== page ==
The pandemic caused historically high demands for food assistance in Oregon, demands that remained high through this year.
But things could change with the implementation of the Biden administration’s plan to end hunger by 2030. Biden on Wednesday announced a plan to use $8 billion in public — and private — sector commitments to expand food stamps and other sources of food assistance, and provide medical coverage for nutrition counseling.
Food assistance advocates say the lofty plan is a comprehensive approach to address growing needs for help, particularly as food prices skyrocket.
“I have a lot of optimism that we can put the spotlight on public policy that will really make a difference and help us set a new path for the next half a century,” said Oregon Food Bank CEO Susannah Morgan in an interview with OPB’s “Think Out Loud.”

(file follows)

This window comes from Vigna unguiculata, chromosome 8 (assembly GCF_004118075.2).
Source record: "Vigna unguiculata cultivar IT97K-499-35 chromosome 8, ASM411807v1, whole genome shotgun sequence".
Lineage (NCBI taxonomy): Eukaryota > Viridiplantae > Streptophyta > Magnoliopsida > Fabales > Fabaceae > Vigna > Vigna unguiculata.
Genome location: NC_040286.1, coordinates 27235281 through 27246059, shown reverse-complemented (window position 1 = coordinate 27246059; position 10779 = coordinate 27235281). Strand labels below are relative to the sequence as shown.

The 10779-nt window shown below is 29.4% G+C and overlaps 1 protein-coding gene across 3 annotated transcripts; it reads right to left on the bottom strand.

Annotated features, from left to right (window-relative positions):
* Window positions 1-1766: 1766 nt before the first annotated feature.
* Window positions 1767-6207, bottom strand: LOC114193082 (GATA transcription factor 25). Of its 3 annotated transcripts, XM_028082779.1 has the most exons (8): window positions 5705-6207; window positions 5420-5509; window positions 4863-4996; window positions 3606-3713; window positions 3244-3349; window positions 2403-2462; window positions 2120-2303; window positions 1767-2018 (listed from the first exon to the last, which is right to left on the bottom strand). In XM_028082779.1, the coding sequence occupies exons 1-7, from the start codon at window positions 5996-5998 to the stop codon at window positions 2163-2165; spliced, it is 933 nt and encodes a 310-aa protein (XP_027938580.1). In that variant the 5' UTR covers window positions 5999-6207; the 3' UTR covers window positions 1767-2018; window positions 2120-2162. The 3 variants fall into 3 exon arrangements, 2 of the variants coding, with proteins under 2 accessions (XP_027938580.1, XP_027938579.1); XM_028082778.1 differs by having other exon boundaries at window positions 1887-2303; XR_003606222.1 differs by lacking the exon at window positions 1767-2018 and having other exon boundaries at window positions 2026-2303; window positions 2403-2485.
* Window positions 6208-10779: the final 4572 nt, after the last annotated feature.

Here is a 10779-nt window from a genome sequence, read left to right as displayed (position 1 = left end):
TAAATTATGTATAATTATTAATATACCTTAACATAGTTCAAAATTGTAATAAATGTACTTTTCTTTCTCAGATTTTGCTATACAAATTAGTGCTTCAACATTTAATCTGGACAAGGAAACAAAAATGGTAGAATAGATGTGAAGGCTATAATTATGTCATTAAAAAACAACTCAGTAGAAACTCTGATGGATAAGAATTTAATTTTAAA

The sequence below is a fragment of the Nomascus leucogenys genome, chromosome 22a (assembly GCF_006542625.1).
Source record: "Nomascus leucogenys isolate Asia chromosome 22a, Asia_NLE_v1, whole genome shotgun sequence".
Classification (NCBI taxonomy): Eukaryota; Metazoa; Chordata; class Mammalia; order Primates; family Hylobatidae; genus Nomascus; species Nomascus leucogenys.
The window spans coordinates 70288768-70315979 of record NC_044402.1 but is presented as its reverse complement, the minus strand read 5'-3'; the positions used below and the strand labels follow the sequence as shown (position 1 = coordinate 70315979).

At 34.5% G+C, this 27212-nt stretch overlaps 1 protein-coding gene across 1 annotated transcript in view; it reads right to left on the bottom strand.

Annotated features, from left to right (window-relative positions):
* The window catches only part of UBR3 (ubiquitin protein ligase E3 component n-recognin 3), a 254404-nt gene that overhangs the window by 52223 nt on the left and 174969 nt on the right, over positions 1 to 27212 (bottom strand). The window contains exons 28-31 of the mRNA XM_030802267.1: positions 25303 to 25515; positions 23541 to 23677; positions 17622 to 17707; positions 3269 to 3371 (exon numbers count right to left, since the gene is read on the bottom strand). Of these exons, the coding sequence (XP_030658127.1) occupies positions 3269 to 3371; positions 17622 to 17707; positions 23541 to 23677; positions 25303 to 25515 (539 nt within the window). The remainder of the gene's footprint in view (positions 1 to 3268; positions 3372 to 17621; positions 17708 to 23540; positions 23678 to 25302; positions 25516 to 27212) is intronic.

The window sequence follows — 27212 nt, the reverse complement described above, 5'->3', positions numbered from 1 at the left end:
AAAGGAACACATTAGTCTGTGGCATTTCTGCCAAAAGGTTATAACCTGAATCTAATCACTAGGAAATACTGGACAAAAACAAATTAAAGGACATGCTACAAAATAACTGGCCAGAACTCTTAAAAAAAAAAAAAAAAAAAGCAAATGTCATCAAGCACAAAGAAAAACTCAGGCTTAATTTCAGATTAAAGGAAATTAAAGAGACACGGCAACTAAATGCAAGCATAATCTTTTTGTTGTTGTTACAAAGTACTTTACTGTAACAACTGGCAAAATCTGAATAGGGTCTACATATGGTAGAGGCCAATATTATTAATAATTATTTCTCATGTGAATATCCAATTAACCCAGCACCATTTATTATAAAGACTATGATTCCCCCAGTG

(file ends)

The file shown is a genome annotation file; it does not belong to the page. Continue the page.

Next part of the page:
The Oregon Food Bank estimates that by the end of this year, 1.5 million Oregonians will have sought food assistance. That is a slight decrease from the 1.7 million Oregonians who sought assistance in 2020, but it’s also still much higher than the 860,000 who needed assistance in 2019.
It’s been 53 years since the White House held a conference to address hunger in the states. Shortly after the last conference in 1969, hosted by President Richard Nixon, the U.S. implemented major changes to its food policy, including expanding the Supplemental Nutrition Assistance Program, commonly known as food stamps.
Many components of Biden’s plan — like expanding SNAP eligibility and providing more free meals to children in schools — rely on congressional approval.
Editor’s Note: The Oregon Food Bank has been an OPB sponsor in the past.